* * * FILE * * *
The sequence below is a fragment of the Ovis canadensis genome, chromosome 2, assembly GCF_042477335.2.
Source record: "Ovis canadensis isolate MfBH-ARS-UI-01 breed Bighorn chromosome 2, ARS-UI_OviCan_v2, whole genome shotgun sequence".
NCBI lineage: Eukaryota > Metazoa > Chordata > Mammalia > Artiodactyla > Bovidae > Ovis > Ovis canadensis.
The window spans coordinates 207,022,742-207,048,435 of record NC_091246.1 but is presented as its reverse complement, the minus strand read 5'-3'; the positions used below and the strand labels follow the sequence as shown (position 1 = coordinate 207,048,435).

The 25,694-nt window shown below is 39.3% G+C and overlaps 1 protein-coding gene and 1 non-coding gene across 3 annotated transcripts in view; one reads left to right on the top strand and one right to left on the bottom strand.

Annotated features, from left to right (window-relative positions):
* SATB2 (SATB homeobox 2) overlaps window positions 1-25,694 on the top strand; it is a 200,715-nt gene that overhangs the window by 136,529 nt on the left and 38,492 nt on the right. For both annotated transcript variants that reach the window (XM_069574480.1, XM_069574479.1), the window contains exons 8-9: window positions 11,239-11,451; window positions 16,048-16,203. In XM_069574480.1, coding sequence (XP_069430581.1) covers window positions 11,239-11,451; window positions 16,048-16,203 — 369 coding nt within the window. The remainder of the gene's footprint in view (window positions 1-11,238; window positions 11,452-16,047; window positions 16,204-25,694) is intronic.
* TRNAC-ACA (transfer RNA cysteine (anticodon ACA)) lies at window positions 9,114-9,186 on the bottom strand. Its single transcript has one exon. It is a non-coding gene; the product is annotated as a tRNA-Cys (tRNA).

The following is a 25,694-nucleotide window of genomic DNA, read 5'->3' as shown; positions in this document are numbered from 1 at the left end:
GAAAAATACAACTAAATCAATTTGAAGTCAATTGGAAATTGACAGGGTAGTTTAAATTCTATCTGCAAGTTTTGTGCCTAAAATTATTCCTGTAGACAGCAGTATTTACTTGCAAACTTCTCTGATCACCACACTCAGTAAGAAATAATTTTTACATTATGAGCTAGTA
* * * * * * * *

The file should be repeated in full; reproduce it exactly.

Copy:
The sequence below is a fragment of the Ovis canadensis genome, chromosome 2, assembly GCF_042477335.2.
Source record: "Ovis canadensis isolate MfBH-ARS-UI-01 breed Bighorn chromosome 2, ARS-UI_OviCan_v2, whole genome shotgun sequence".
NCBI lineage: Eukaryota > Metazoa > Chordata > Mammalia > Artiodactyla > Bovidae > Ovis > Ovis canadensis.
The window spans coordinates 207,022,742-207,048,435 of record NC_091246.1 but is presented as its reverse complement, the minus strand read 5'-3'; the positions used below and the strand labels follow the sequence as shown (position 1 = coordinate 207,048,435).

The 25,694-nt window shown below is 39.3% G+C and overlaps 1 protein-coding gene and 1 non-coding gene across 3 annotated transcripts in view; one reads left to right on the top strand and one right to left on the bottom strand.

Annotated features, from left to right (window-relative positions):
* SATB2 (SATB homeobox 2) overlaps window positions 1-25,694 on the top strand; it is a 200,715-nt gene that overhangs the window by 136,529 nt on the left and 38,492 nt on the right. For both annotated transcript variants that reach the window (XM_069574480.1, XM_069574479.1), the window contains exons 8-9: window positions 11,239-11,451; window positions 16,048-16,203. In XM_069574480.1, coding sequence (XP_069430581.1) covers window positions 11,239-11,451; window positions 16,048-16,203 — 369 coding nt within the window. The remainder of the gene's footprint in view (window positions 1-11,238; window positions 11,452-16,047; window positions 16,204-25,694) is intronic.
* TRNAC-ACA (transfer RNA cysteine (anticodon ACA)) lies at window positions 9,114-9,186 on the bottom strand. Its single transcript has one exon. It is a non-coding gene; the product is annotated as a tRNA-Cys (tRNA).

The following is a 25,694-nucleotide window of genomic DNA, read 5'->3' as shown; positions in this document are numbered from 1 at the left end:
GAAAAATACAACTAAATCAATTTGAAGTCAATTGGAAATTGACAGGGTAGTTTAAATTCTATCTGCAAGTTTTGTGCCTAAAATTATTCCTGTAGACAGCAGTATTTACTTGCAAACTTCTCTGATCACCACACTCAGTAAGAAATAATTTTTACATTATGAGCTAGTA